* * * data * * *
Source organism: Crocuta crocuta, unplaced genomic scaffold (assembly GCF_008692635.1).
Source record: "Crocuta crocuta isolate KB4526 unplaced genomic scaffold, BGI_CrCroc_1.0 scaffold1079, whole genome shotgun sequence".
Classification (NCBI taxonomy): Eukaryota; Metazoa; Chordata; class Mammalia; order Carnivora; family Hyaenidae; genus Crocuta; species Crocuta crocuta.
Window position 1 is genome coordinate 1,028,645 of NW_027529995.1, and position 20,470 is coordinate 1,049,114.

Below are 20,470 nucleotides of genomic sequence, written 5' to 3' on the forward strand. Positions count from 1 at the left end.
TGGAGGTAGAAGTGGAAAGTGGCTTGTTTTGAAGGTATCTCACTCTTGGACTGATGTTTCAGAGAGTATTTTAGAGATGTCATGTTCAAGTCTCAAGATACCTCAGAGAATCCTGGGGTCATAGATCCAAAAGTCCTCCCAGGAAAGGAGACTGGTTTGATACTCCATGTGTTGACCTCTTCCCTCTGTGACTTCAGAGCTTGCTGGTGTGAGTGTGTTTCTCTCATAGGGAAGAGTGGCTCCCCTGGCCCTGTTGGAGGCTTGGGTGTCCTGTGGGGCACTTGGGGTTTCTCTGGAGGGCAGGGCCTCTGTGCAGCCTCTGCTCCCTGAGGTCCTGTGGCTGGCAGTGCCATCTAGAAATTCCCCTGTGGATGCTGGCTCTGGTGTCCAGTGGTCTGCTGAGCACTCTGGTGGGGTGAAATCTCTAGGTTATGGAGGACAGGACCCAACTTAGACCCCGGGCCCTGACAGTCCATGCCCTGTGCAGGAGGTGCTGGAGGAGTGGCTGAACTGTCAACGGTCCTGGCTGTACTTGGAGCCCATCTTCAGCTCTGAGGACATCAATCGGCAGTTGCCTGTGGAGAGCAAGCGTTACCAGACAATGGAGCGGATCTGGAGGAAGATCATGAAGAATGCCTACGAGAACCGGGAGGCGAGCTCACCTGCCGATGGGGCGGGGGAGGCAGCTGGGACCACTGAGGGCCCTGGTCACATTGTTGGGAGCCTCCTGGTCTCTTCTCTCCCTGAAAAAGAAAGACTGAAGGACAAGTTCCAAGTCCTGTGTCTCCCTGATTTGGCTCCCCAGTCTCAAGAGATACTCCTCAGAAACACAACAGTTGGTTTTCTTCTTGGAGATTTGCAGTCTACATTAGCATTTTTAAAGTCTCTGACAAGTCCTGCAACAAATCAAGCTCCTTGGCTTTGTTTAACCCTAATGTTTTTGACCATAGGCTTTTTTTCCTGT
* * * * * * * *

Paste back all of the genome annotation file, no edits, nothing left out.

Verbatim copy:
Source organism: Crocuta crocuta, unplaced genomic scaffold (assembly GCF_008692635.1).
Source record: "Crocuta crocuta isolate KB4526 unplaced genomic scaffold, BGI_CrCroc_1.0 scaffold1079, whole genome shotgun sequence".
Classification (NCBI taxonomy): Eukaryota; Metazoa; Chordata; class Mammalia; order Carnivora; family Hyaenidae; genus Crocuta; species Crocuta crocuta.
Window position 1 is genome coordinate 1,028,645 of NW_027529995.1, and position 20,470 is coordinate 1,049,114.

Below are 20,470 nucleotides of genomic sequence, written 5' to 3' on the forward strand. Positions count from 1 at the left end.
TGGAGGTAGAAGTGGAAAGTGGCTTGTTTTGAAGGTATCTCACTCTTGGACTGATGTTTCAGAGAGTATTTTAGAGATGTCATGTTCAAGTCTCAAGATACCTCAGAGAATCCTGGGGTCATAGATCCAAAAGTCCTCCCAGGAAAGGAGACTGGTTTGATACTCCATGTGTTGACCTCTTCCCTCTGTGACTTCAGAGCTTGCTGGTGTGAGTGTGTTTCTCTCATAGGGAAGAGTGGCTCCCCTGGCCCTGTTGGAGGCTTGGGTGTCCTGTGGGGCACTTGGGGTTTCTCTGGAGGGCAGGGCCTCTGTGCAGCCTCTGCTCCCTGAGGTCCTGTGGCTGGCAGTGCCATCTAGAAATTCCCCTGTGGATGCTGGCTCTGGTGTCCAGTGGTCTGCTGAGCACTCTGGTGGGGTGAAATCTCTAGGTTATGGAGGACAGGACCCAACTTAGACCCCGGGCCCTGACAGTCCATGCCCTGTGCAGGAGGTGCTGGAGGAGTGGCTGAACTGTCAACGGTCCTGGCTGTACTTGGAGCCCATCTTCAGCTCTGAGGACATCAATCGGCAGTTGCCTGTGGAGAGCAAGCGTTACCAGACAATGGAGCGGATCTGGAGGAAGATCATGAAGAATGCCTACGAGAACCGGGAGGCGAGCTCACCTGCCGATGGGGCGGGGGAGGCAGCTGGGACCACTGAGGGCCCTGGTCACATTGTTGGGAGCCTCCTGGTCTCTTCTCTCCCTGAAAAAGAAAGACTGAAGGACAAGTTCCAAGTCCTGTGTCTCCCTGATTTGGCTCCCCAGTCTCAAGAGATACTCCTCAGAAACACAACAGTTGGTTTTCTTCTTGGAGATTTGCAGTCTACATTAGCATTTTTAAAGTCTCTGACAAGTCCTGCAACAAATCAAGCTCCTTGGCTTTGTTTAACCCTAATGTTTTTGACCATAGGCTTTTTTTCCTGT